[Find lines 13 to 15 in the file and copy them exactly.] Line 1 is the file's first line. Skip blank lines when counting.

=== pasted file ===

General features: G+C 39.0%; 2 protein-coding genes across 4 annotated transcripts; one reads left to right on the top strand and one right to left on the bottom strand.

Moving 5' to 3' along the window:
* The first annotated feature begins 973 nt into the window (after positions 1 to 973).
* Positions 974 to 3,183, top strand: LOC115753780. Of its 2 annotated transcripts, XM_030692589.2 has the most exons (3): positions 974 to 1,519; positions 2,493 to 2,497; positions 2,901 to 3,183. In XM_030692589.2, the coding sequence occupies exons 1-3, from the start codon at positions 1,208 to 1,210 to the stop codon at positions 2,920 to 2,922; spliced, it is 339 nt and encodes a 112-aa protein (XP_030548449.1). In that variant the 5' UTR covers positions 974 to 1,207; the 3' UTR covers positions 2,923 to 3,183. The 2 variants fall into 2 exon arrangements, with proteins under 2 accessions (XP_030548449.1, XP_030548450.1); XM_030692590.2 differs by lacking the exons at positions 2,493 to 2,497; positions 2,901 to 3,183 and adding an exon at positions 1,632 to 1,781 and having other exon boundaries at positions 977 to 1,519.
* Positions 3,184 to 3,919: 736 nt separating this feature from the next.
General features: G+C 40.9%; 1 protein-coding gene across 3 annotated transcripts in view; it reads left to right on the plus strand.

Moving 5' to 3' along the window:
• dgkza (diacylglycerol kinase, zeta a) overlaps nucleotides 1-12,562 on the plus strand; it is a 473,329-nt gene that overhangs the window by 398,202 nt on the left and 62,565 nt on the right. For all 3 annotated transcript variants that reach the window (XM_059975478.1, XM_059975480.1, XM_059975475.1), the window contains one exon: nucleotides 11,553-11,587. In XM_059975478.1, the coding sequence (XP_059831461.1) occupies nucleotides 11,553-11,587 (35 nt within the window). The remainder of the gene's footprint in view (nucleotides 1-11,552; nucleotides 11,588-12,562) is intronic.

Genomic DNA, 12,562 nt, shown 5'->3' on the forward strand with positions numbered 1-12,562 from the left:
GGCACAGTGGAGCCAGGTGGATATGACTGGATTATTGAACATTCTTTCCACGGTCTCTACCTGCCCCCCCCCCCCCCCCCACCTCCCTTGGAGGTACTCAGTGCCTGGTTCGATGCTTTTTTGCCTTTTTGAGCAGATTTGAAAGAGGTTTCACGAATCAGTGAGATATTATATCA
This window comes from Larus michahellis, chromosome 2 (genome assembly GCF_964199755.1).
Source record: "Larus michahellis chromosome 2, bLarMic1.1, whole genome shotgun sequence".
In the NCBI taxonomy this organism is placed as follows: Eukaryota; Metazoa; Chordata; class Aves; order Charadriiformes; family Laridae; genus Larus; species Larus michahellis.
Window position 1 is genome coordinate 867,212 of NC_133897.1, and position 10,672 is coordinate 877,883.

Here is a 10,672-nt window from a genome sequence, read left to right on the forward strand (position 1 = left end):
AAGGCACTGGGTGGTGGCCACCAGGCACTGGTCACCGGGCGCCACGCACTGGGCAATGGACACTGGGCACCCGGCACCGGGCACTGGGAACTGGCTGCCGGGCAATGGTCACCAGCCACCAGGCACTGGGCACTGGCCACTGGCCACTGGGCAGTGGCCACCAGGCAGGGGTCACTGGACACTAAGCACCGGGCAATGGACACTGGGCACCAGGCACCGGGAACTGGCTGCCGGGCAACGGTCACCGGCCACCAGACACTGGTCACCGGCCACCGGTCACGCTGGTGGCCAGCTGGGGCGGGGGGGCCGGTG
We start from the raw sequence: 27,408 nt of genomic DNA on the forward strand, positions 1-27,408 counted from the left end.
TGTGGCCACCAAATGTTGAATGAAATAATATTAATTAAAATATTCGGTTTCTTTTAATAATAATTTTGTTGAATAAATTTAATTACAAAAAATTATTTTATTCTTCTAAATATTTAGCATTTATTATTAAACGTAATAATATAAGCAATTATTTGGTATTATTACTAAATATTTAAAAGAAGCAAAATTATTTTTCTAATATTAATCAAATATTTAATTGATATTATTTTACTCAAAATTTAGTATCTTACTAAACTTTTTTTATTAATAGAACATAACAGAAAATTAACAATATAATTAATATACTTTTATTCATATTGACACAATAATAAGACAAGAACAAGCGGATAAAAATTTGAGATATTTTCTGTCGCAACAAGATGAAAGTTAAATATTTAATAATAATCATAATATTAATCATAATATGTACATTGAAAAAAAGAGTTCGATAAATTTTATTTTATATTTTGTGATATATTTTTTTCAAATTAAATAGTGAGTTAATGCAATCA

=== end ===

In the NCBI taxonomy this organism is placed as follows: Eukaryota; Metazoa; Chordata; class Aves; order Charadriiformes; family Laridae; genus Larus; species Larus michahellis.
Window position 1 is genome coordinate 867,212 of NC_133897.1, and position 10,672 is coordinate 877,883.

Here is a 10,672-nt window from a genome sequence, read left to right on the forward strand (position 1 = left end):